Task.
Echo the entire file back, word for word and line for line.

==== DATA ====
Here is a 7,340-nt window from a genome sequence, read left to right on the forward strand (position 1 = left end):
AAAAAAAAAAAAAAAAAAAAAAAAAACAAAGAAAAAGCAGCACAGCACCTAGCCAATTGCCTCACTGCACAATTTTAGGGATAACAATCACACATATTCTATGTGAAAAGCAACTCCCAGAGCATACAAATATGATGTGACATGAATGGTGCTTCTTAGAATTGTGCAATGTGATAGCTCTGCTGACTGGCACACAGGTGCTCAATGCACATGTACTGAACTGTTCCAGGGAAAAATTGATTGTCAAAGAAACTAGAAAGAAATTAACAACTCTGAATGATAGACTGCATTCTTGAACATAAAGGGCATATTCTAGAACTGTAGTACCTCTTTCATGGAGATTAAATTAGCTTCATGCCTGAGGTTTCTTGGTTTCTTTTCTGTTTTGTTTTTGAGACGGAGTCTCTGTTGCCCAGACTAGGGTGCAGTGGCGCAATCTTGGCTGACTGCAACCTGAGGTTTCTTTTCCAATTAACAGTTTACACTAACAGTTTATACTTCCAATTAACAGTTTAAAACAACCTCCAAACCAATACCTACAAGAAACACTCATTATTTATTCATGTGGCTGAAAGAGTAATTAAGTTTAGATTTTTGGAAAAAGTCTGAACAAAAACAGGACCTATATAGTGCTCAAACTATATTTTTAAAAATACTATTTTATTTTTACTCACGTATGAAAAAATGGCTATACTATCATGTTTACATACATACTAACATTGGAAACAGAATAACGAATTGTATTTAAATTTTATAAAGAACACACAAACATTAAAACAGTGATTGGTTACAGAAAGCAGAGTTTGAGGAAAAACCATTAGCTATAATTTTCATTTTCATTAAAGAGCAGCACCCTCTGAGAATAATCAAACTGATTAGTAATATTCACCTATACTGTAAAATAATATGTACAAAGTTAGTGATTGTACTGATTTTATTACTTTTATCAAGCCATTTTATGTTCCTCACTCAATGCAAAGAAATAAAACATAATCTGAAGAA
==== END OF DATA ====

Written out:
Here is a 7,340-nt window from a genome sequence, read left to right on the forward strand (position 1 = left end):
AAAAAAAAAAAAAAAAAAAAAAAAAACAAAGAAAAAGCAGCACAGCACCTAGCCAATTGCCTCACTGCACAATTTTAGGGATAACAATCACACATATTCTATGTGAAAAGCAACTCCCAGAGCATACAAATATGATGTGACATGAATGGTGCTTCTTAGAATTGTGCAATGTGATAGCTCTGCTGACTGGCACACAGGTGCTCAATGCACATGTACTGAACTGTTCCAGGGAAAAATTGATTGTCAAAGAAACTAGAAAGAAATTAACAACTCTGAATGATAGACTGCATTCTTGAACATAAAGGGCATATTCTAGAACTGTAGTACCTCTTTCATGGAGATTAAATTAGCTTCATGCCTGAGGTTTCTTGGTTTCTTTTCTGTTTTGTTTTTGAGACGGAGTCTCTGTTGCCCAGACTAGGGTGCAGTGGCGCAATCTTGGCTGACTGCAACCTGAGGTTTCTTTTCCAATTAACAGTTTACACTAACAGTTTATACTTCCAATTAACAGTTTAAAACAACCTCCAAACCAATACCTACAAGAAACACTCATTATTTATTCATGTGGCTGAAAGAGTAATTAAGTTTAGATTTTTGGAAAAAGTCTGAACAAAAACAGGACCTATATAGTGCTCAAACTATATTTTTAAAAATACTATTTTATTTTTACTCACGTATGAAAAAATGGCTATACTATCATGTTTACATACATACTAACATTGGAAACAGAATAACGAATTGTATTTAAATTTTATAAAGAACACACAAACATTAAAACAGTGATTGGTTACAGAAAGCAGAGTTTGAGGAAAAACCATTAGCTATAATTTTCATTTTCATTAAAGAGCAGCACCCTCTGAGAATAATCAAACTGATTAGTAATATTCACCTATACTGTAAAATAATATGTACAAAGTTAGTGATTGTACTGATTTTATTACTTTTATCAAGCCATTTTATGTTCCTCACTCAATGCAAAGAAATAAAACATAATCTGAAGAA